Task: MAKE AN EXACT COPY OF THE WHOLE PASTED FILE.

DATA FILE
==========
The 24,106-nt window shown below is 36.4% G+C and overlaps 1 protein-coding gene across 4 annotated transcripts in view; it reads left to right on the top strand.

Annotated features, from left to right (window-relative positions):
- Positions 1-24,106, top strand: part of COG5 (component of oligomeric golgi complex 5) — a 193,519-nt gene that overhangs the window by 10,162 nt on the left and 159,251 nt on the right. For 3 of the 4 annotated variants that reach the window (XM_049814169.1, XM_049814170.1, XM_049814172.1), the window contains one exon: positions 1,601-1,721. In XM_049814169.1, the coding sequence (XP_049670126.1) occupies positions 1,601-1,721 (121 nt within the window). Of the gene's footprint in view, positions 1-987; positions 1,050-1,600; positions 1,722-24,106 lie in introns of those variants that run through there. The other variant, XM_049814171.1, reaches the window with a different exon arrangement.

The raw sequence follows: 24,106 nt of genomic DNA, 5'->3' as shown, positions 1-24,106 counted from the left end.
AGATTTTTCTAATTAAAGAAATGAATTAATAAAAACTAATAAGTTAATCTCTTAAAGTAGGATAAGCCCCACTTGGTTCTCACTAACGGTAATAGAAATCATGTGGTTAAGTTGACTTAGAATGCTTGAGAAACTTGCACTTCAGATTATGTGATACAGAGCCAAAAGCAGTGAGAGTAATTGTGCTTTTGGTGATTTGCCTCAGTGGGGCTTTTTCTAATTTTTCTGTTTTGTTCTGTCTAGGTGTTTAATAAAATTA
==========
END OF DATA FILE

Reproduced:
The 24,106-nt window shown below is 36.4% G+C and overlaps 1 protein-coding gene across 4 annotated transcripts in view; it reads left to right on the top strand.

Annotated features, from left to right (window-relative positions):
- Positions 1-24,106, top strand: part of COG5 (component of oligomeric golgi complex 5) — a 193,519-nt gene that overhangs the window by 10,162 nt on the left and 159,251 nt on the right. For 3 of the 4 annotated variants that reach the window (XM_049814169.1, XM_049814170.1, XM_049814172.1), the window contains one exon: positions 1,601-1,721. In XM_049814169.1, the coding sequence (XP_049670126.1) occupies positions 1,601-1,721 (121 nt within the window). Of the gene's footprint in view, positions 1-987; positions 1,050-1,600; positions 1,722-24,106 lie in introns of those variants that run through there. The other variant, XM_049814171.1, reaches the window with a different exon arrangement.

The raw sequence follows: 24,106 nt of genomic DNA, 5'->3' as shown, positions 1-24,106 counted from the left end.
AGATTTTTCTAATTAAAGAAATGAATTAATAAAAACTAATAAGTTAATCTCTTAAAGTAGGATAAGCCCCACTTGGTTCTCACTAACGGTAATAGAAATCATGTGGTTAAGTTGACTTAGAATGCTTGAGAAACTTGCACTTCAGATTATGTGATACAGAGCCAAAAGCAGTGAGAGTAATTGTGCTTTTGGTGATTTGCCTCAGTGGGGCTTTTTCTAATTTTTCTGTTTTGTTCTGTCTAGGTGTTTAATAAAATTA